I ended with a lot of encouragement for the day, and they all left when the bell rang. Many of them smiled at me before rushing to their next class.

I don’t know if they’ll take anything from my first day of instruction. I’m sure on my first day of high school I didn’t remember much of what the teachers said. But maybe there is one kid who did. Maybe there is one kid who saw something in me that he or she recognized.

Because for a kid who’s hurting, I think it’s good to know that other people carry pain too. We all have scars, and for some of us, those scars are fresher and uglier.

What I hope I did today was to provide an opening. “Here are my scars,” I said. I hope what they heard was, “it’s okay if you have them too.”


  • Becky

    Marjorie, you are such a gift to everyone in your orbit. You are an incredible teacher for your students and for all of us.

    • Marjorie

      Thanks my friend. They seemed to respond well to me today after that speech yesterday, so at least it didn’t scare them away!

  • Elissa

    Your students are so lucky to have you. What a powerful message to hear on the first day of high school–it emphasizes our shared humanity and I’m sure it will resonate with them. Hope that it’s good to be back in the classroom!

    • Marjorie

      It is so good to be back in the classroom – I have felt a new level of energy over the past few days (even though I’m exhausted at the end of them!)

  • Michelle

    I think you did the right thing and handled it in a way for them to see where you are coming from. Yes it is a major life event and I do think it is right to share with them.

    • Marjorie

      Thank you so much. And yes, I think it was the right thing to do – especially now that I can see they are coming to class and talking more with me than any other class ever did.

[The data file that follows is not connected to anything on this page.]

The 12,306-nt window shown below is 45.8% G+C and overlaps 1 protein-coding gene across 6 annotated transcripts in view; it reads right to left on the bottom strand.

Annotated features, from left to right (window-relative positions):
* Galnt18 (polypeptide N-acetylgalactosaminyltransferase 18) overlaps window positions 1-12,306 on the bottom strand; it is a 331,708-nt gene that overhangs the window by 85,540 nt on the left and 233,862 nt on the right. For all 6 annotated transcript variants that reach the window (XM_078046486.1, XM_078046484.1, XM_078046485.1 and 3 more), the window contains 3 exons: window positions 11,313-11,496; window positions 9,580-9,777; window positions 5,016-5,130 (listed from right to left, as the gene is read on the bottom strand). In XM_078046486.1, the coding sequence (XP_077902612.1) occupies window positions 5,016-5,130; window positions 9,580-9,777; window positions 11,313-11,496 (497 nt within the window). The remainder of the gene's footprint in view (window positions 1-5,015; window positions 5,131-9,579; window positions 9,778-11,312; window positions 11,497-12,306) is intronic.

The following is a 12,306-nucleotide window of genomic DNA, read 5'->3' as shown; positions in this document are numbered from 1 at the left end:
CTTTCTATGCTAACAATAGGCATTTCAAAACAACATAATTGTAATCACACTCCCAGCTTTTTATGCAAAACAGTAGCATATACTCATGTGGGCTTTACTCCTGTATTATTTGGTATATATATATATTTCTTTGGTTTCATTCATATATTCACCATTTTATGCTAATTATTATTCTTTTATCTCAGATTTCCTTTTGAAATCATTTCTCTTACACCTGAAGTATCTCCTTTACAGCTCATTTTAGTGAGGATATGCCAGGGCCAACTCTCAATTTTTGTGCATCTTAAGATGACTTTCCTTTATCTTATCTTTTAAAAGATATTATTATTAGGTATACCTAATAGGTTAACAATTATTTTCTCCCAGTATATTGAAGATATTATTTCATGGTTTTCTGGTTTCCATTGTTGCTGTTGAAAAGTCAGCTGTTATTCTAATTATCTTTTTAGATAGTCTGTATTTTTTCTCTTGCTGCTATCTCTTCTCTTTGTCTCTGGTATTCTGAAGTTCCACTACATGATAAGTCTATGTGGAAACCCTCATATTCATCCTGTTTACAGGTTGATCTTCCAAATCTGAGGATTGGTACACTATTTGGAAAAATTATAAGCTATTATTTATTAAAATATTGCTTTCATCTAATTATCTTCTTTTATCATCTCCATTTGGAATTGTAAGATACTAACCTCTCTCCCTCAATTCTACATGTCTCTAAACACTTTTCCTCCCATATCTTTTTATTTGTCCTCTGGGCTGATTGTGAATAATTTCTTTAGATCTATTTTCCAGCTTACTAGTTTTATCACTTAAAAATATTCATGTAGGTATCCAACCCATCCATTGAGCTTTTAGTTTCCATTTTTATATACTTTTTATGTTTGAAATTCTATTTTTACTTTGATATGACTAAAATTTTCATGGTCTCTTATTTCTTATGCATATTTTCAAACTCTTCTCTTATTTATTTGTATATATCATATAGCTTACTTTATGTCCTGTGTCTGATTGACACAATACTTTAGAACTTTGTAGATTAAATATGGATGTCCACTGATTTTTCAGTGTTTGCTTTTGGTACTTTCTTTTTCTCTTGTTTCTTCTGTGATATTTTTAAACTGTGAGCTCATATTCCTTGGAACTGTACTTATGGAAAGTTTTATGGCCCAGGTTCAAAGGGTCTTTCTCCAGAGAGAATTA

• Meredith

    I love that you did this. It’s so important for kids to realize that adults are human too, not just people in charge. And that life isn’t perfect but you can still continue on no matter how hard. Marjorie, you really see people. You’ve taught me so much about being present and appreciating interactions with others.

    • Marjorie

      Oh, you are so kind my friend. Yes, I hope they got my point – life is imperfect, but we can still show up for each other. xo

  • Carmelita

    Yes, I noticed that with your sharing, I could say,finally: I have pain, I had pain too. So much of society and well meaning friends say: Don’t have that pain, hide that sadness, I don’t want to feel it either. Death can’t be real or touch me. But as we know…. So thanks for being real (as my husband would call it). This is part of your life’s purpose now, you know!

    • Marjorie

      Thank you so much for saying that. You’re right – we are scared of death and we are scared of the pain around death. In general, when someone says, “here’s this bad thing that happened to me,” there’s often an attempt by others to “fix” it, rather than sitting with them in their pain. Thanks for reading and commenting.

  • Stephanie

    I’m sorry for your loss. I, too, am a teacher, and next week will be the one year anniversary of my husband’s death. At the beginning of the school year I struggled over whether or not to tell my students about my husband. Was it something they needed to know about me? I decided that it was after they saw me crying one morning. I was able to weave it into a character facing a challenge, and that I, too, had recently experienced a challenge.

    • Marjorie

      Absolutely. Since this day when I told my students, I’ve had a number of them tell me things about their lives and struggles that I think they wouldn’t have told me otherwise. The kids want to see us as human, even if that means they will be confronting something awful.